A recent article in Bulk Transporter focused on the risks drivers face when working on top of tank trucks, highlighting the need for fall protection and prevention.
The article, which reported on the September meeting of the Cargo Tank Risk Management Committee (CTRMC), included insights on tank truck safety from the perspective of drivers themselves:
“Drivers would like to not have to go on top of tanks, but there are many reasons they have to for product quality and securement reasons,” according to the article. “Additional training on safe access to tank tops and better ladders is needed, especially when the need to carry equipment makes ‘three-point climbing’ difficult.”
While OSHA and ANSI recommend maintaining three points of contact (such as two hands and a foot) while climbing up the side of a truck or ladder, that’s clearly not enough to prevent falls and accidents on your tank truck loading site.
Where Does Your Tank Truck Safety Solution Fit In The Fall Protection Hierarchy?
When creating your tank truck safety solution, it’s good to start with the Fall Protection Hierarchy, an industry standard designed to protect workers from safety hazards. The hierarchy (sometimes referred to as Z359) starts with the preferred scenario and works down to the least effective solution.
1. Elimination Or Substitution
Remove the hazard or replace it with a safer option. In the context of tank truck safety, the first preference would be to eliminate the need for people to walk on the tank – especially when loading hazardous chemicals.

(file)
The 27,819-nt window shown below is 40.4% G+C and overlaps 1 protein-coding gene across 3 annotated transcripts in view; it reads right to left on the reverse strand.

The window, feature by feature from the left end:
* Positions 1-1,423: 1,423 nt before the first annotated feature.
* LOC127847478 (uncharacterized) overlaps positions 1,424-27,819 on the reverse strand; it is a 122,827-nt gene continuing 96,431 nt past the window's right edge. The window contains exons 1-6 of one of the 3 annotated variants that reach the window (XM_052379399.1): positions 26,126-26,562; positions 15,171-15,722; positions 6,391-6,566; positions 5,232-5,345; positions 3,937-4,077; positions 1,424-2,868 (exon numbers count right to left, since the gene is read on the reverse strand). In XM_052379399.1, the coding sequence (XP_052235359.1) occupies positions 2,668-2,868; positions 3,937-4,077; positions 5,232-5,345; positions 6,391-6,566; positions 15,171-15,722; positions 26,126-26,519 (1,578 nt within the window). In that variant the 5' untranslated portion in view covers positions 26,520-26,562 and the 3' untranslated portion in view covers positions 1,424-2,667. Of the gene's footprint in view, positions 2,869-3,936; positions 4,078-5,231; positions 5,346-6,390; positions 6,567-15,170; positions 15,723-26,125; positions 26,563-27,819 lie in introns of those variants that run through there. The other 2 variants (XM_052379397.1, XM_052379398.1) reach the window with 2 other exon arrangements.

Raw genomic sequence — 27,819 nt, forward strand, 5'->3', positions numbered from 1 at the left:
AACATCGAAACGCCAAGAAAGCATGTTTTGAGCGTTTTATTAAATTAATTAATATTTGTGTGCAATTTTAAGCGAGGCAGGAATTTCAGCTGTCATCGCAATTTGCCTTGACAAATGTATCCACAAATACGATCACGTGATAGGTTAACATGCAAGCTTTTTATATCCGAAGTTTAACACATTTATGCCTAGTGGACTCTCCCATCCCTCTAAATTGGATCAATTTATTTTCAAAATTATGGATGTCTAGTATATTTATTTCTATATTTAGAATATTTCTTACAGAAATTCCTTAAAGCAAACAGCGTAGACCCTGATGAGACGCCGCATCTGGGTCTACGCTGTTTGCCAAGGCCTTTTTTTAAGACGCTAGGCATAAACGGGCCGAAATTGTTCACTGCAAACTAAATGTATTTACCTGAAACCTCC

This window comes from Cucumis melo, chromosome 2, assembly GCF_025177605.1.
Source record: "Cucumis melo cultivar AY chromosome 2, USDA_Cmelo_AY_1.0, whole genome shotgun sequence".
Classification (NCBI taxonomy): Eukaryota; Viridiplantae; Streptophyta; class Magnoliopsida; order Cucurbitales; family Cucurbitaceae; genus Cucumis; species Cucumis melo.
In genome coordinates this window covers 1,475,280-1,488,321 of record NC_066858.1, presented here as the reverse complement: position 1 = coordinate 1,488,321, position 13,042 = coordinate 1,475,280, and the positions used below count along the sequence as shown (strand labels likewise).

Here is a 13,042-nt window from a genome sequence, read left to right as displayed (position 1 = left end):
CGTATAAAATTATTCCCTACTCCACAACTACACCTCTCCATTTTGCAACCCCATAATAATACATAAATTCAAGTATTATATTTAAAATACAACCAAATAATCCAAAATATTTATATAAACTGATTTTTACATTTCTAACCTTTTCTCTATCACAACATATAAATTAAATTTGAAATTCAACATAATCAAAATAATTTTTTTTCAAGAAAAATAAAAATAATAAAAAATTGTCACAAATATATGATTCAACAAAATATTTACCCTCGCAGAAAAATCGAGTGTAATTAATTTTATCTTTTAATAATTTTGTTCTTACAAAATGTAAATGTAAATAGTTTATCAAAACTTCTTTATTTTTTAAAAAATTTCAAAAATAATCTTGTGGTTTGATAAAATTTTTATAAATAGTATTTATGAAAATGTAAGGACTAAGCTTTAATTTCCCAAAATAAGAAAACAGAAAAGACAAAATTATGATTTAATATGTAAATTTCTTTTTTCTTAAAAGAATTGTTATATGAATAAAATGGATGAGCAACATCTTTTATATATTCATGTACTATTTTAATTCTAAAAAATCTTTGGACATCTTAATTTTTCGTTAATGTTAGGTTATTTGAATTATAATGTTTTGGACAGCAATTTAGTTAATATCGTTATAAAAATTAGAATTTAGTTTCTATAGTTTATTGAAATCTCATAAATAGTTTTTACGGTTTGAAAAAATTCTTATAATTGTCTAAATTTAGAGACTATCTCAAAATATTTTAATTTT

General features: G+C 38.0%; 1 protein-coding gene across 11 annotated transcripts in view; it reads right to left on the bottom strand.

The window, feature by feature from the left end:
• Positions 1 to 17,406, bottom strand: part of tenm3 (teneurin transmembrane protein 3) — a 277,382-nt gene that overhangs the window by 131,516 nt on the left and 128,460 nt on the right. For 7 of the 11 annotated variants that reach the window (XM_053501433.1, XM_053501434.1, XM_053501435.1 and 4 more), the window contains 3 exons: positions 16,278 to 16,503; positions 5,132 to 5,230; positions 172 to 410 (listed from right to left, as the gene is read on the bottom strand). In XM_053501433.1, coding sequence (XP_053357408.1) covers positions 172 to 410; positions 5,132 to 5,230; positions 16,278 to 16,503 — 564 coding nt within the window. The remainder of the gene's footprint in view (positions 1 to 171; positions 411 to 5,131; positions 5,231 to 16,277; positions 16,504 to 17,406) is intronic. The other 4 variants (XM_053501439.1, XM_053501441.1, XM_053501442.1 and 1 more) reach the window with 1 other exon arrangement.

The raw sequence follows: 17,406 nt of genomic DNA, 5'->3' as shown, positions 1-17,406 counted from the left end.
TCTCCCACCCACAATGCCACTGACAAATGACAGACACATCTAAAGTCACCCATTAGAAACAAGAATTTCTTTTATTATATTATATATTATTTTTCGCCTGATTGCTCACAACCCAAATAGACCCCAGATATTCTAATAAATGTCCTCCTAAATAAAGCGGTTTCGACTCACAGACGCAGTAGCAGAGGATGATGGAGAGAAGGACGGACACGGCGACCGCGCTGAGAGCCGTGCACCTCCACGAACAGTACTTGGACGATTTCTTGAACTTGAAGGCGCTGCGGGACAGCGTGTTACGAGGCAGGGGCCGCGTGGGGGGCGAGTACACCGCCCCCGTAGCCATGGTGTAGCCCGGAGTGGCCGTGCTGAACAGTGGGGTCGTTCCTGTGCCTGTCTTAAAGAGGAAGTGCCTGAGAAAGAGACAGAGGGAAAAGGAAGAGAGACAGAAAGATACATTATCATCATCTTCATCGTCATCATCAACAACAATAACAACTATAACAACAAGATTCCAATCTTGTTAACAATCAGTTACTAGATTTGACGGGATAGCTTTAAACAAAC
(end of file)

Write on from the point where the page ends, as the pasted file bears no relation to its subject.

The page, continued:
Some facilities tackle this problem by installing elevating truck platforms that provide safer walking surfaces, so drivers and operators don’t need to walk on top of the truck at all. The best way to eliminate walking on top of a truck depends on your specific situation and needs.
2. Passive Fall Prevention
If your drivers and operators still need to access the top of a tank truck, the next step is to find a safer way to do it. The preferred solution in this case is to use passive fall prevention, such as handrails and extended truck safety cages.
3. Fall Restraint
This type of fall prevention uses a harness or tether that restrains the worker from reaching the fall hazard while doing his or her job.
4. Fall Arrest
This type of solution aims to intervene when a person is already falling, in order to bring them to a safer stop. This isn’t the preferred solution, since the tank truck driver or operator would still fall, but it may be the only alternative in some situations.
5. Administrative Controls
Finally, you could use administrative controls to manage hazardous situations by reducing the frequency, duration and severity of a worker’s exposure. Safety policies, schedules, supervision and training are examples of these control measures.
Clearly, there’s a huge difference between eliminating the risk altogether and relying on safety policies and training alone. To keep workers safe when they work with tank trucks, you need a comprehensive truck safety solution designed to meet your work site’s specific needs, using a combination of safety procedures, equipment and services.